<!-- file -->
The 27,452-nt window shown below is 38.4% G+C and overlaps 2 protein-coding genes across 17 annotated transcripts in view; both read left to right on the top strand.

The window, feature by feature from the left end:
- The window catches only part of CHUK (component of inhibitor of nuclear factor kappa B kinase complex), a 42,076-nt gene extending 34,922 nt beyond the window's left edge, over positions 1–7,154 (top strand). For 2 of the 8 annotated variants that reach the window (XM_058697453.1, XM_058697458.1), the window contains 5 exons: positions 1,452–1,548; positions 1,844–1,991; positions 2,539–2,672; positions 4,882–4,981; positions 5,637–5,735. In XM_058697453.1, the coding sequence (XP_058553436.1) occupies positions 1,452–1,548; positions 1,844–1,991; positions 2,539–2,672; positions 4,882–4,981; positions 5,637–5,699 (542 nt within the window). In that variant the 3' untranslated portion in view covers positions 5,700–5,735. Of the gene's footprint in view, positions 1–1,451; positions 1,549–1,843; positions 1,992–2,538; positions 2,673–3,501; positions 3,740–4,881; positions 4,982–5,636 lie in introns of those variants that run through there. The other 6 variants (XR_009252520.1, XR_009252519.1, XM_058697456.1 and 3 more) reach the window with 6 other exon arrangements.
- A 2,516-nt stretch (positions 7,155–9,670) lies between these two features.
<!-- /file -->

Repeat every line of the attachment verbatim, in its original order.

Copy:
The 27,452-nt window shown below is 38.4% G+C and overlaps 2 protein-coding genes across 17 annotated transcripts in view; both read left to right on the top strand.

The window, feature by feature from the left end:
- The window catches only part of CHUK (component of inhibitor of nuclear factor kappa B kinase complex), a 42,076-nt gene extending 34,922 nt beyond the window's left edge, over positions 1–7,154 (top strand). For 2 of the 8 annotated variants that reach the window (XM_058697453.1, XM_058697458.1), the window contains 5 exons: positions 1,452–1,548; positions 1,844–1,991; positions 2,539–2,672; positions 4,882–4,981; positions 5,637–5,735. In XM_058697453.1, the coding sequence (XP_058553436.1) occupies positions 1,452–1,548; positions 1,844–1,991; positions 2,539–2,672; positions 4,882–4,981; positions 5,637–5,699 (542 nt within the window). In that variant the 3' untranslated portion in view covers positions 5,700–5,735. Of the gene's footprint in view, positions 1–1,451; positions 1,549–1,843; positions 1,992–2,538; positions 2,673–3,501; positions 3,740–4,881; positions 4,982–5,636 lie in introns of those variants that run through there. The other 6 variants (XR_009252520.1, XR_009252519.1, XM_058697456.1 and 3 more) reach the window with 6 other exon arrangements.
- A 2,516-nt stretch (positions 7,155–9,670) lies between these two features.